A human-centered design approach

ASU professor awarded $3M NSF grant to introduce students to ethical engineering, manufacturing of biomedical devices


October 6, 2022

Leila Ladani is on a mission to cultivate a human-centered mindset to guide the design and manufacturing of biomedical devices and implants.

Ladani, a professor in the School for Engineering of Matter, Transport and Energy, part of the Ira A. Fulton Schools of Engineering at Arizona State University, is among pioneering biomedical engineers advancing the understandings of how devices can be used more effectively in clinical settings.
ASU Professor Leila Ladani looks at a sample of a biomedical device with a student in a lab. ASU Professor Leila Ladani (left) works with student Carol Lu in her research lab to develop a biomedical device to determine the presence of cancer in tissue margins during a lumpectomy, which will streamline the cancer removal process and reduce the need for re-excision. Photo courtesy Leila Ladani Download Full Image

Ladani was recently awarded a $3 million grant from the National Science Foundation Research Traineeship Program to develop a new biomedical device manufacturing training program at ASU. Her project, Design and Manufacturing of Medical Devices and Implants: Cultivating a Human-Centered Mindset, will connect engineering students with health care professionals and patients to introduce them to the ethical principles, laws and policies associated with the development and use of biomedical technologies. 

“We want to put the users right at the forefront of innovation because the users are patients or clinicians,” Ladani says. “We want to make sure that what we are designing and manufacturing is something that they can actually use, with the mindset that human society is very complex.”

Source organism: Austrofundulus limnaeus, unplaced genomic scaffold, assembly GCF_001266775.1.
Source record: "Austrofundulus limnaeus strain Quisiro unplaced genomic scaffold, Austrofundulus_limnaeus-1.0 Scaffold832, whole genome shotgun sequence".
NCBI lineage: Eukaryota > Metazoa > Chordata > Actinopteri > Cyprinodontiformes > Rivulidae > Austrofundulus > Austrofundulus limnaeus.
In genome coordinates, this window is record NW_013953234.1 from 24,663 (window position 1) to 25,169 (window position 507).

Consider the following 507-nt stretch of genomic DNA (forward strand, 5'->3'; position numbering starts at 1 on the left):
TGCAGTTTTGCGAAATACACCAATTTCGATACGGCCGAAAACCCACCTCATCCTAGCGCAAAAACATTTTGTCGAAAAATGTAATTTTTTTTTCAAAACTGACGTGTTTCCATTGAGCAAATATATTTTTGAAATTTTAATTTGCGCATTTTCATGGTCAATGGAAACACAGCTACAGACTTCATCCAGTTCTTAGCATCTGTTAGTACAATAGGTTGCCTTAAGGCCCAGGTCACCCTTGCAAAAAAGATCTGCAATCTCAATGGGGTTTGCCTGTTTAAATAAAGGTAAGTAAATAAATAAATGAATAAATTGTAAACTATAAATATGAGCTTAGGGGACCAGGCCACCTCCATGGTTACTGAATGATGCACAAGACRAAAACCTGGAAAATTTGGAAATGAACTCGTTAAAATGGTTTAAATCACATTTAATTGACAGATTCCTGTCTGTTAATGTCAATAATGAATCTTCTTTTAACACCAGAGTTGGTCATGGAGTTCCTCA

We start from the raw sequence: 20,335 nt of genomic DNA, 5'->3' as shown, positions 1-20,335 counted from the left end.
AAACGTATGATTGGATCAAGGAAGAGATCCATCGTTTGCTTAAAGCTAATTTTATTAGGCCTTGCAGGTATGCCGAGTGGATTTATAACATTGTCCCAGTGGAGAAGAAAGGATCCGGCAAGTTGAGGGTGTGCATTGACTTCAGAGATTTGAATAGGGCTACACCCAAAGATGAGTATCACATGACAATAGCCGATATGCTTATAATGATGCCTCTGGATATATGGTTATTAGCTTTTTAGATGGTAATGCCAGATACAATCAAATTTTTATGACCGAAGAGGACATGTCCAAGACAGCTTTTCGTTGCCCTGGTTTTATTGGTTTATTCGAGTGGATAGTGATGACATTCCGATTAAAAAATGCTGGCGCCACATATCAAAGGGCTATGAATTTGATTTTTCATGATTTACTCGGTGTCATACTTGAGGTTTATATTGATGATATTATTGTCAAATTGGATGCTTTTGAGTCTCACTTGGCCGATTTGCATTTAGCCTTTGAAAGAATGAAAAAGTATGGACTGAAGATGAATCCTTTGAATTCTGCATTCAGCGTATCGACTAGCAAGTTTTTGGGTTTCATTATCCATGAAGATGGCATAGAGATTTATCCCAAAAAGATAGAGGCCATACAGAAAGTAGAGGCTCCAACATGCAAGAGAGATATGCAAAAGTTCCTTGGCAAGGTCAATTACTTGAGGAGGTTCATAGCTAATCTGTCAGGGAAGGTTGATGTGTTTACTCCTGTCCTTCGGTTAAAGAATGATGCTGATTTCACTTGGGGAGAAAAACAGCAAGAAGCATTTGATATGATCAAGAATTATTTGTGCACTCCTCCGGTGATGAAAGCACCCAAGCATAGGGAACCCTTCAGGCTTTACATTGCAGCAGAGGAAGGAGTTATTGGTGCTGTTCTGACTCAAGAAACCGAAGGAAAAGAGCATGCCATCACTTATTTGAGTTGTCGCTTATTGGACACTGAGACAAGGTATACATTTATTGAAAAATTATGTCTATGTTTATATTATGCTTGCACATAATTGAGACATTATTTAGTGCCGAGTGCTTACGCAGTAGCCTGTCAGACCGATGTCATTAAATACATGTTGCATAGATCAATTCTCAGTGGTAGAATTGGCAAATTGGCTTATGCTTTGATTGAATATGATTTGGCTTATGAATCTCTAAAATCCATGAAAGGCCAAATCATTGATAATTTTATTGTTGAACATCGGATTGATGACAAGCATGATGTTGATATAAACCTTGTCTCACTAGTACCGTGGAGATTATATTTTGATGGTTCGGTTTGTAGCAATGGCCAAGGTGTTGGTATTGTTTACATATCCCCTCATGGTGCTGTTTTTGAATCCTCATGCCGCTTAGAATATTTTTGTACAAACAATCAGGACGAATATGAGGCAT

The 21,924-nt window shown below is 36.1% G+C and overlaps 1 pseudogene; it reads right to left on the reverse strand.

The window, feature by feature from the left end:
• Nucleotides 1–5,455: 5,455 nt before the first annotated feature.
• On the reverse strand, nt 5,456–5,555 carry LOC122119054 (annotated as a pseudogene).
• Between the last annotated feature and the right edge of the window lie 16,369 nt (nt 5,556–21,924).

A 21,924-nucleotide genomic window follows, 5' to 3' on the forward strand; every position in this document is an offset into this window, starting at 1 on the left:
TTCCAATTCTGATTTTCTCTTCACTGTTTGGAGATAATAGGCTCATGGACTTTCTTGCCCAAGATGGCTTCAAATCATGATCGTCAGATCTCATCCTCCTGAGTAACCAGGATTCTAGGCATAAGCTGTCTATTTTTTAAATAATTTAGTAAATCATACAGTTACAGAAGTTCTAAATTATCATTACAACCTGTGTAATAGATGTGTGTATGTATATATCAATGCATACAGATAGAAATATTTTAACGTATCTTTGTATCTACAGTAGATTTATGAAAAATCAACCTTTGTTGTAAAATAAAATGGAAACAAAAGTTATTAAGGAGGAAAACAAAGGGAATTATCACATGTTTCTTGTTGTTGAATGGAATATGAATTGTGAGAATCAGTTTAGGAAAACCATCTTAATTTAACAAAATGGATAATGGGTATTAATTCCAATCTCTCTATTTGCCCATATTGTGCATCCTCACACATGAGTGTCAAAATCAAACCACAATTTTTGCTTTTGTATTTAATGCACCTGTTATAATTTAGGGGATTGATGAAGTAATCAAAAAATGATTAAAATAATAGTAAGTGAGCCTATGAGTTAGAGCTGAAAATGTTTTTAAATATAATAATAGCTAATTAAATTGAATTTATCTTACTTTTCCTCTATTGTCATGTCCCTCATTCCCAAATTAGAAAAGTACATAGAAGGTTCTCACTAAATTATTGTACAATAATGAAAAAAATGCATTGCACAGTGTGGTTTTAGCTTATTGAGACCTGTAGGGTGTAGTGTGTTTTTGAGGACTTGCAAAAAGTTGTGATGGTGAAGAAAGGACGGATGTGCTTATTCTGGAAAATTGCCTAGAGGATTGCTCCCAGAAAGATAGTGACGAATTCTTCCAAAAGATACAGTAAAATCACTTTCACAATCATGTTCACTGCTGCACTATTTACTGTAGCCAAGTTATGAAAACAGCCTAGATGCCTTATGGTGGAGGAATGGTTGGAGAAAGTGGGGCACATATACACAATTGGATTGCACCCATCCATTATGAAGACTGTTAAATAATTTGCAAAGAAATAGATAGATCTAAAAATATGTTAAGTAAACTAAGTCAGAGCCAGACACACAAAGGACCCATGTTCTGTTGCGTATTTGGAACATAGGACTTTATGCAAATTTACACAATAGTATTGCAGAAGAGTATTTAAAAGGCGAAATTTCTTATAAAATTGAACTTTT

Ladani was also recently nominated by ASU Provost Nancy Gonzales to participate in the ELATES leadership development program at Drexel University. The program is designed to support senior female faculty members and allies of all genders in STEM-related fields to hone their leadership effectiveness. Ladani was one of only 30 people to be selected for this year’s nationwide cohort. Over the course of the yearlong fellowship program, she will attend multiple in-person and online meetings with peers as each attendee develops an institutional action plan to advance a mission of their choosing.

Closing the gap between knowledge and public service

During the process of developing her own biomedical device, Ladani discovered a knowledge gap between biomedical engineers and the communities they serve.

In collaboration with Mayo Clinic and one of its well-known surgical oncologists, Dr. Barbara Pockaj, Ladani is developing a device to determine the presence of cancer in tissue margins during a lumpectomy – the surgical removal of a portion, or “lump,” of breast tissue, typically as a treatment for a malignant tumor or breast cancer.

ASU Women and Philanthropy is funding the development of the device, which will streamline the cancer removal process and reduce the need for re-excision. 

With the intention of using the device in the operating room during surgery, Ladani realized the complexity of the clinical setting may not allow her current design to be used efficiently.

“We needed to make sure the device could detect the location of the cancer accurately and make it easy for the doctors to be able to read the results while they were operating. I figured out that there’s a big gap in theory and practice,” Ladani says. “We develop these innovations in the lab, but we don’t really know what makes a device effective unless we have a close connection with the medical side.”